This past weekend was the busiest Middle Creek has ever experienced in regards to public visitation. For those of you planning to visit this week and weekend, please remember the visitors center’s hours of operation; Tuesday to Saturday from 8 AM to 4 PM and Sunday from 12 – 5 PM. Please be courteous to other visitors, especially when parking. We ask that you please do not double park on the main road or outside the visitors center to help keep traffic moving. Thank you for your cooperation.

The interior Tour Road will be opening at dawn February 29 for the season, thru October 1. The road closes each evening at sunset. 

Learn more about Middle Creek at http://bit.ly/MiddleCreekWMA
See previous updates and content at http://bit.ly/PGCMigrationUpdate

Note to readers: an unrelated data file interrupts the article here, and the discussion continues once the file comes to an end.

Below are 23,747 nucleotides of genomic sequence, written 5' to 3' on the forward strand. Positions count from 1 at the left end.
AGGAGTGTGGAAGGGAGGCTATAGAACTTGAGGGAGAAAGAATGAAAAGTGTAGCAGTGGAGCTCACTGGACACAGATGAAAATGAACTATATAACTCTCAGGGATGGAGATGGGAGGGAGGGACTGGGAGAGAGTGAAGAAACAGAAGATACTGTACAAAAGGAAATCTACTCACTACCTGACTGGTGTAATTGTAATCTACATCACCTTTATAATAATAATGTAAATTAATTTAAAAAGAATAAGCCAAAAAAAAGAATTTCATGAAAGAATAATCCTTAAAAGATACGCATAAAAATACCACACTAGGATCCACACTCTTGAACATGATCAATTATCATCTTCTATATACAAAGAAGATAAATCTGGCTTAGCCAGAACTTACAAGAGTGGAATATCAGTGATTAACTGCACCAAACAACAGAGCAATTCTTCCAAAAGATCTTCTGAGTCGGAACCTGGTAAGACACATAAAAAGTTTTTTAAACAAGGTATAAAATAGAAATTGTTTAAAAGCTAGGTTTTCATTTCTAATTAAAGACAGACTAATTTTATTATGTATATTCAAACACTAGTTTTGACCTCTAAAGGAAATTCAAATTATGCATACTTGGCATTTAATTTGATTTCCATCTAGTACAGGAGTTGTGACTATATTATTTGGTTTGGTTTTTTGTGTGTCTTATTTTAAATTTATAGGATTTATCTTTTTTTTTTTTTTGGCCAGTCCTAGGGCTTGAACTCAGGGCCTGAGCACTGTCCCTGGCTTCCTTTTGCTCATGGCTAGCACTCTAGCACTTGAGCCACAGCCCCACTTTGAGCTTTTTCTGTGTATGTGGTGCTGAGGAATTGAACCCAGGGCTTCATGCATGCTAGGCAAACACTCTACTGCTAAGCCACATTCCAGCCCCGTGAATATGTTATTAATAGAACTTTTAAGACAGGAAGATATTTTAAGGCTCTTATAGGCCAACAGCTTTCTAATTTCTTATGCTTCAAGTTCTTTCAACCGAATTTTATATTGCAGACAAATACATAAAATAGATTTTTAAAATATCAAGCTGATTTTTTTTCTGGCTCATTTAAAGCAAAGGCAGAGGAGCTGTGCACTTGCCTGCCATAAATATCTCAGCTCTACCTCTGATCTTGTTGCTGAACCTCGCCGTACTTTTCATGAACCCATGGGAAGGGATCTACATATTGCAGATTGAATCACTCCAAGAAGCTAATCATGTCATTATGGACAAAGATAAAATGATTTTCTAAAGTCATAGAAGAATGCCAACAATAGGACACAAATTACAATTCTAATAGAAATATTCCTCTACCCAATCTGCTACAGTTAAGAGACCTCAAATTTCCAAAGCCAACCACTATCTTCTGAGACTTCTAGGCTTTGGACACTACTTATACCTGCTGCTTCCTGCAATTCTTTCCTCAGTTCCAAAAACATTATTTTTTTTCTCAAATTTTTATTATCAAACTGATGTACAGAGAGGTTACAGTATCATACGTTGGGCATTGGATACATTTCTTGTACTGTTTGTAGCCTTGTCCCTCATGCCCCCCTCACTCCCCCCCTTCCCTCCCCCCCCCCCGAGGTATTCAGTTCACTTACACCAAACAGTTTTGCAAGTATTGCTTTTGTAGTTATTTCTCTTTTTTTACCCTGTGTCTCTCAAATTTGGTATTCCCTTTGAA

Friday, February 21
Happy Friday! With warmer temperatures coming, this could be the busiest weekend at Middle Creek in terms of public visitation. Despite lower snow goose numbers this morning, afternoon counts this week have been higher than our morning counts. The next stop on migration for these snow geese is the Finger Lakes. Those bodies of water, which are currently frozen, could thaw this weekend and snow goose numbers could decrease if the birds move north.

A reminder for visitors: please adhere to all posted signs and be aware of where you can and cannot go. Some areas are reserved for wildlife, while other areas are accessible to humans. Learn about the restricted areas.
     Snow Goose: 90,000
     Tundra Swans: 550
     Canada Geese: 800

Thursday, February 20

Snow Goose Color Phases - There was some curiosity about color combinations, and some great photos shared! The following comes from our Snow Goose Wildlife Note: